You don’t have to be a mathematician to realize that your donors, and their sources of wealth, are heavily impacted by changes in the economy. In 2015, the price of oil fell to the point that fundraising organizations in Canada and the United States were heavily impacted with regard to the giving of their donor.
In Canada, Brian Emmett, the chief economist for Imagine Canada, notes that the falling oil prices impacted Canada’s Gross National Product by 0.4 percent in 2015 and an additional 0.3 percent in 2016. Almost everything charities do (in regards to donor and government giving) tracks with the Gross Domestic Product (GDP). So, overall a 0.4 percent decrease in GDP translates into a $40 million loss for charities in 2015, and an additional $70 million loss in 2016.
Provinces and states where the majority of their wealthy donors come from the oil industry felt the impact almost immediately. A January 11, 2016, article in CultureMap Houston called “Lowdown on the slowdown: As oil plummets, Houston non-profits starting to feel the pain,” by Shelby Hodge, reports that at Rice University “donors were beginning to call in to reschedule or cancel pledges.” Houston Children’s Charity’s gross revenue from their November gala was 10 percent down from the previous year, which had never happened before.
Of course, we would be remiss not to note that since Hurricane Harvey hit Houston in late August 2017, millions of dollars have come in for flood relief. But how that has impacted the overall fundraising goals for charities mid-campaign is yet to be determined, as now basic necessities need to be addressed.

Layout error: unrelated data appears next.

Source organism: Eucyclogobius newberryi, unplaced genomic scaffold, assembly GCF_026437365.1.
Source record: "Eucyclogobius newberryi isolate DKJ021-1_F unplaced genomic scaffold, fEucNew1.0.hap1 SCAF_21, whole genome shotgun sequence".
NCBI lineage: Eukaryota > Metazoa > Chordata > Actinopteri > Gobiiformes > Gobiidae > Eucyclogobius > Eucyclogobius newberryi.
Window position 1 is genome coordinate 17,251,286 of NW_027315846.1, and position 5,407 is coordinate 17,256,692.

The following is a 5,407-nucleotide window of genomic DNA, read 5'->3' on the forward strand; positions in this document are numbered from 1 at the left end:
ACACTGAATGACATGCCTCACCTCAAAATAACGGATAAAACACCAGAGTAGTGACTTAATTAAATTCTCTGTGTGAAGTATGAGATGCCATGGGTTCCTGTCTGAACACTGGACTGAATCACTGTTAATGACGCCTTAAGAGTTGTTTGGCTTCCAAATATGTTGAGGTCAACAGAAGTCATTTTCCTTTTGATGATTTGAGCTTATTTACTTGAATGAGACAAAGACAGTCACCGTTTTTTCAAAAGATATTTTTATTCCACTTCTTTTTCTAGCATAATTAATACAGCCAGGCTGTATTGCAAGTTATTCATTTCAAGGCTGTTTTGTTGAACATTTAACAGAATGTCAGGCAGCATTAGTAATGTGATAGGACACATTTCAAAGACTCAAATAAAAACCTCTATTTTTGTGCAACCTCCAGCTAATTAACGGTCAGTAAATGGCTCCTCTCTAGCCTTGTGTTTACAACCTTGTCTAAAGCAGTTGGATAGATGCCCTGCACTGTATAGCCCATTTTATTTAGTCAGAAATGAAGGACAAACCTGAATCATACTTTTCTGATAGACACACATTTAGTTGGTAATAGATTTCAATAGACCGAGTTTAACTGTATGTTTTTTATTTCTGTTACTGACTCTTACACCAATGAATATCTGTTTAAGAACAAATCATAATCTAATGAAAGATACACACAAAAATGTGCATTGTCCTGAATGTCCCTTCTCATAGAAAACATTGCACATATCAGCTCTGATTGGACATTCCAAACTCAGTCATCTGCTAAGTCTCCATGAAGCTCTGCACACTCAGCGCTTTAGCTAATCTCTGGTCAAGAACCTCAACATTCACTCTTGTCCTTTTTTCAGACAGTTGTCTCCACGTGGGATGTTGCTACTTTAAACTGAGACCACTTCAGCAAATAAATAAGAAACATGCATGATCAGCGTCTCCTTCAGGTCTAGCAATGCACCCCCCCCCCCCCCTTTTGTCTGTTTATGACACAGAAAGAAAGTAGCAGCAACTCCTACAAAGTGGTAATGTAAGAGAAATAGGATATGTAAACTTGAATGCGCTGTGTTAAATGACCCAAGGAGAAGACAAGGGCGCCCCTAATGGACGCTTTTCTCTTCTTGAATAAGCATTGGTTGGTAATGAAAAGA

There are some good resources available, primarily through financial institutions that offer economic forecast by regions. Some of note are Fortune, Citigroup, IMF, Forbes, Goldman Sachs, Toronto Dominion (TD), Scotiabank, BMO, RBC, CIBC and Statistics Canada, among others.
Understand your demographics
Understanding the demographics of your region is very important to establish if you are over-reaching your campaign goal and if you are addressing all the populations within your constituency. In Canada, good demographic information is available through Statistics Canada, Imagine Canada and the Canada Survey on Giving, Volunteering and Participating. In the United States, good demographics are available through the National Philanthropic Trust, Charity Navigator, the U.S. Census Bureau’s Center for Economic Studies and the National Center for Charitable Statistics, among others.
These resources help us look at population growth rates and donor statistics, as well as determine:
- Is your region thriving since your last campaign?
- Are average donations in your region increasing or decreasing since your last campaign?
- What is the average gift by household income ― and what is the average household income in your region? Does your region have the capacity for your goal?
- Why do Americans and Canadians give, and is your campaign reflecting these needs?
- Generational differences in giving and volunteering — are you addressing these?